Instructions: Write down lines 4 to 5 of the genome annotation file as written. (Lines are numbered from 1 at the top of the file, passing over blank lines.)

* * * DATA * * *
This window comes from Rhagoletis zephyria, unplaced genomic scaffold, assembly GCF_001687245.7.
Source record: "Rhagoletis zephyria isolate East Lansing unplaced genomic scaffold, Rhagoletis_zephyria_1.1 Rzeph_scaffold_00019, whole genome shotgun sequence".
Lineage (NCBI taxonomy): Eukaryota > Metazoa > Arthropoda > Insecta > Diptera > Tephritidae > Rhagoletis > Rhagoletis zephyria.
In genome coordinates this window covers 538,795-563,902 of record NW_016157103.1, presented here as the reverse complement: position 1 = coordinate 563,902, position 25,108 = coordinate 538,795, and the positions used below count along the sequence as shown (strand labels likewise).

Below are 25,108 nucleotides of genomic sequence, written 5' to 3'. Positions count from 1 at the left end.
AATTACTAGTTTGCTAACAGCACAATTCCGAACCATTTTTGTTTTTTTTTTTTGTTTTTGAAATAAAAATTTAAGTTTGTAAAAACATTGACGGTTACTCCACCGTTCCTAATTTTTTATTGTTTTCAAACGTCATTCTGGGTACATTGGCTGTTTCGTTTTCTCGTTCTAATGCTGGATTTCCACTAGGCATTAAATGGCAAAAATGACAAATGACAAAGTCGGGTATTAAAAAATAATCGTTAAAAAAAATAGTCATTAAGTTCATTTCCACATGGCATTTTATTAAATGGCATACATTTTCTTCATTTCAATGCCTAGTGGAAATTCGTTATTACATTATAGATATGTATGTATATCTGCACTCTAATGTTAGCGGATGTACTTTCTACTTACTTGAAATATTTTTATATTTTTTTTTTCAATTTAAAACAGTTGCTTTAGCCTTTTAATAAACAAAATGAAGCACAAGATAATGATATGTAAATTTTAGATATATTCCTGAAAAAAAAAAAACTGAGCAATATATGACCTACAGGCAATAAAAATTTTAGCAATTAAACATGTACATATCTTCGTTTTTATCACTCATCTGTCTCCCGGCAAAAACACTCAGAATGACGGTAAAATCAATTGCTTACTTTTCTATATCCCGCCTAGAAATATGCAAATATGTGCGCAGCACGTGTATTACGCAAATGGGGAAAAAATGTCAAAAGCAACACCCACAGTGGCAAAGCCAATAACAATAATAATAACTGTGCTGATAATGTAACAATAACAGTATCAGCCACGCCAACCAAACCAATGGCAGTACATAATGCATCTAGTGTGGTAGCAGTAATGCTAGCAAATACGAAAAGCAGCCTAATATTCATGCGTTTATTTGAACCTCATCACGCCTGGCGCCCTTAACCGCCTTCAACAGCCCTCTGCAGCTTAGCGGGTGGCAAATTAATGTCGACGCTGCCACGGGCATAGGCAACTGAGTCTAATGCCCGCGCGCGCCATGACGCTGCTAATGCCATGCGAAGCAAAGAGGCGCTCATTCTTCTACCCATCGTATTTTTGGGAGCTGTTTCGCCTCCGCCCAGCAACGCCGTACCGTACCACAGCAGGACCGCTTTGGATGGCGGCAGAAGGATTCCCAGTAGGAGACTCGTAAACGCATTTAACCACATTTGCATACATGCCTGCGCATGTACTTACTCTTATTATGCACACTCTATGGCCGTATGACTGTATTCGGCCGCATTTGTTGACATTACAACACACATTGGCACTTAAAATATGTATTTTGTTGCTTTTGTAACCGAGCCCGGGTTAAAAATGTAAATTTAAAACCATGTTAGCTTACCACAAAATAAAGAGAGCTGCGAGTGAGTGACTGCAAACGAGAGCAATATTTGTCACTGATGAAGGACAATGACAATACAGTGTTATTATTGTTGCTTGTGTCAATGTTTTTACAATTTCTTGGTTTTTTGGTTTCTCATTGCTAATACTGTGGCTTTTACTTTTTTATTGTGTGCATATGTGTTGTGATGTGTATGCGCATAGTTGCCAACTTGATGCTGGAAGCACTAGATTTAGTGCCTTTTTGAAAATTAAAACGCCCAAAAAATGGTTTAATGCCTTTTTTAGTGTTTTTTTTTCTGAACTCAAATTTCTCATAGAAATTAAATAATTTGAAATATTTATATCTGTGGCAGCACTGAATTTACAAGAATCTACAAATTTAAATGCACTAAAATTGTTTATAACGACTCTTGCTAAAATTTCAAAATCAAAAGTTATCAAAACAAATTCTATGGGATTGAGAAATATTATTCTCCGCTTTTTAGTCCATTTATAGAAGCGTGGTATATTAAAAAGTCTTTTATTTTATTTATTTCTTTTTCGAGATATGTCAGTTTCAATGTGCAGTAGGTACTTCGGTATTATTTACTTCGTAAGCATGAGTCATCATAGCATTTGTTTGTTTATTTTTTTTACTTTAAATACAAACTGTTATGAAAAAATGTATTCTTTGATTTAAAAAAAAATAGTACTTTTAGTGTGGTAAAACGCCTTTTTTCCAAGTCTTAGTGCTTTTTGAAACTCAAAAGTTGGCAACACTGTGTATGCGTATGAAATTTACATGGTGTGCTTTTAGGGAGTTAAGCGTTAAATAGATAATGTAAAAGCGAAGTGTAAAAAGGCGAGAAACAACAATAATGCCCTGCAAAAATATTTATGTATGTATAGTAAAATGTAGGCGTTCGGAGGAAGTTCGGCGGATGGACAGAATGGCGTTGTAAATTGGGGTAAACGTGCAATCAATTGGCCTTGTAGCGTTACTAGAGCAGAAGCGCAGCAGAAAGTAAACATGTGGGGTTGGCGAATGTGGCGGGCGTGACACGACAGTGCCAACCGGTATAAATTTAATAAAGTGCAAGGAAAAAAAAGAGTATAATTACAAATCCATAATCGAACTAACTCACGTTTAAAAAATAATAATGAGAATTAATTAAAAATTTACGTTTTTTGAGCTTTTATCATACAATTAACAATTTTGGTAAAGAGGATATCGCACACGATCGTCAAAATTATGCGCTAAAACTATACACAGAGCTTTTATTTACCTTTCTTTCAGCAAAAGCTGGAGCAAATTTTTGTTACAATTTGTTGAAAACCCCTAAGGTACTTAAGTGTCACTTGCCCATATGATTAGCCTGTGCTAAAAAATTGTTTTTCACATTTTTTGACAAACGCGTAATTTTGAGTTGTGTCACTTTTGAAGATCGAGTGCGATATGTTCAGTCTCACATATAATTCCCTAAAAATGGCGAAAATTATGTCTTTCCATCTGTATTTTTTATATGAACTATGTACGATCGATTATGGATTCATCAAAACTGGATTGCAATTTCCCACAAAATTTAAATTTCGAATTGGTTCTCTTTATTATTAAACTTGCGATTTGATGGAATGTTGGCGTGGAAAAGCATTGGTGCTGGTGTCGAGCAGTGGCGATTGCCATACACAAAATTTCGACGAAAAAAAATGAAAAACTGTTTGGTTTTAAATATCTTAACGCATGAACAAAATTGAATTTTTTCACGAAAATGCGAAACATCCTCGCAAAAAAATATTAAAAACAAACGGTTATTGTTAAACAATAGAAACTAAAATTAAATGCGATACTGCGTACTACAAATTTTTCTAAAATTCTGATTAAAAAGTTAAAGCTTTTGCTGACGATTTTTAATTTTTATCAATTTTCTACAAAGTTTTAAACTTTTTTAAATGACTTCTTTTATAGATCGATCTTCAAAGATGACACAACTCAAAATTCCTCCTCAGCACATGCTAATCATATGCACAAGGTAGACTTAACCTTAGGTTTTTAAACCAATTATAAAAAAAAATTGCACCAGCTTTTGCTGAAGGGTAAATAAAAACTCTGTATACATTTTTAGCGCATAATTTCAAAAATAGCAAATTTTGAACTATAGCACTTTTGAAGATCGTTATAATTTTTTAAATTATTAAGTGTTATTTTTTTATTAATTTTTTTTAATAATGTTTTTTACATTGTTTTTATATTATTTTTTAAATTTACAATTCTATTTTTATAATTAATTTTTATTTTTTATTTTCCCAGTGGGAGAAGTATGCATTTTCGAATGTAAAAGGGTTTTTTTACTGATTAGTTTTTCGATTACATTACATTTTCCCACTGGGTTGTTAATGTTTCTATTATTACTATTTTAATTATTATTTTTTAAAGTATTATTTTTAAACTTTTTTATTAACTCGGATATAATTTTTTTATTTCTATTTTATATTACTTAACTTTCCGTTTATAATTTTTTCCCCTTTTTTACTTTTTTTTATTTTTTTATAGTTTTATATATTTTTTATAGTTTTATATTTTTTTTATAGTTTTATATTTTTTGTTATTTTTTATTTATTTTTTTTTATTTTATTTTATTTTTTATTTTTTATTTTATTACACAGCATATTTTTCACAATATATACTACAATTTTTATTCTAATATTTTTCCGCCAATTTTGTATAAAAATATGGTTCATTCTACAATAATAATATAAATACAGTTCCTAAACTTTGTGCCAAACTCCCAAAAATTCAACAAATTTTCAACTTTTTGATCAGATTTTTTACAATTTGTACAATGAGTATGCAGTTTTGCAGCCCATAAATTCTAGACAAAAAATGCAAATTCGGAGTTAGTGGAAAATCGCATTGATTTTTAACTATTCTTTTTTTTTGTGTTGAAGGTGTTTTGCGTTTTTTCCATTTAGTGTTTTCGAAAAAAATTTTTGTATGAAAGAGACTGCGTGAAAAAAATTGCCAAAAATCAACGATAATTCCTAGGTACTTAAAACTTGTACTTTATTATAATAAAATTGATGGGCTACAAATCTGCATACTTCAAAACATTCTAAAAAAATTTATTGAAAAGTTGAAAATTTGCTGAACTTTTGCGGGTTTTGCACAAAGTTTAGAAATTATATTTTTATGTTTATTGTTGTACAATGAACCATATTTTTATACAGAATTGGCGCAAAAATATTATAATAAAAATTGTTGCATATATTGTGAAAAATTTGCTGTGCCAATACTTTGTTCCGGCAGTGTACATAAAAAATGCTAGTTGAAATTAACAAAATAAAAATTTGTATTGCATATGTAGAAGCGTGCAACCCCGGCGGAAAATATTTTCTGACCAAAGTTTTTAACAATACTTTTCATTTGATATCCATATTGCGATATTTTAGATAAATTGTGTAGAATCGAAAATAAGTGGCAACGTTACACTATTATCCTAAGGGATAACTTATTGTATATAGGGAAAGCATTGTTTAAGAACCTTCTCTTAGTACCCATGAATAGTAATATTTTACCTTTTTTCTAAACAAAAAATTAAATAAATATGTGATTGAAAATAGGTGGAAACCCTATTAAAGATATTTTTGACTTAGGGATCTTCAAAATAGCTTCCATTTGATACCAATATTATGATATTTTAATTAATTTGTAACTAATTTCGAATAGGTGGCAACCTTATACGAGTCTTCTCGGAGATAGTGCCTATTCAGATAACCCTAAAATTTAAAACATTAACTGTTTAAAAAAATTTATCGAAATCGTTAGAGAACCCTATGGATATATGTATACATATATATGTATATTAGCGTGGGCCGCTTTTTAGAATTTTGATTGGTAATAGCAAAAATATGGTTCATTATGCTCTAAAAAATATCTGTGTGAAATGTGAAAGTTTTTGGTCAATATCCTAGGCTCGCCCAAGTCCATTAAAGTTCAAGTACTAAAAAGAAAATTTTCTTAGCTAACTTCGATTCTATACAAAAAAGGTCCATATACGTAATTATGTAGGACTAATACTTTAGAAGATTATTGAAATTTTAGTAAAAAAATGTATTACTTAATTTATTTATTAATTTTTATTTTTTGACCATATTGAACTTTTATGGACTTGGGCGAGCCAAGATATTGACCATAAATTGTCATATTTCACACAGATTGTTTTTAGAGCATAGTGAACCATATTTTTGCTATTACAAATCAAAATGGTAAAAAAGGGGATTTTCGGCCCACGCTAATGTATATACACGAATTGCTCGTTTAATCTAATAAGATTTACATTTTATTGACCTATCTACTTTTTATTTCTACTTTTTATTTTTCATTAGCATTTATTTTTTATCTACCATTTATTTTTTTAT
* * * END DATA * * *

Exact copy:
In genome coordinates this window covers 538,795-563,902 of record NW_016157103.1, presented here as the reverse complement: position 1 = coordinate 563,902, position 25,108 = coordinate 538,795, and the positions used below count along the sequence as shown (strand labels likewise).

Below are 25,108 nucleotides of genomic sequence, written 5' to 3'. Positions count from 1 at the left end.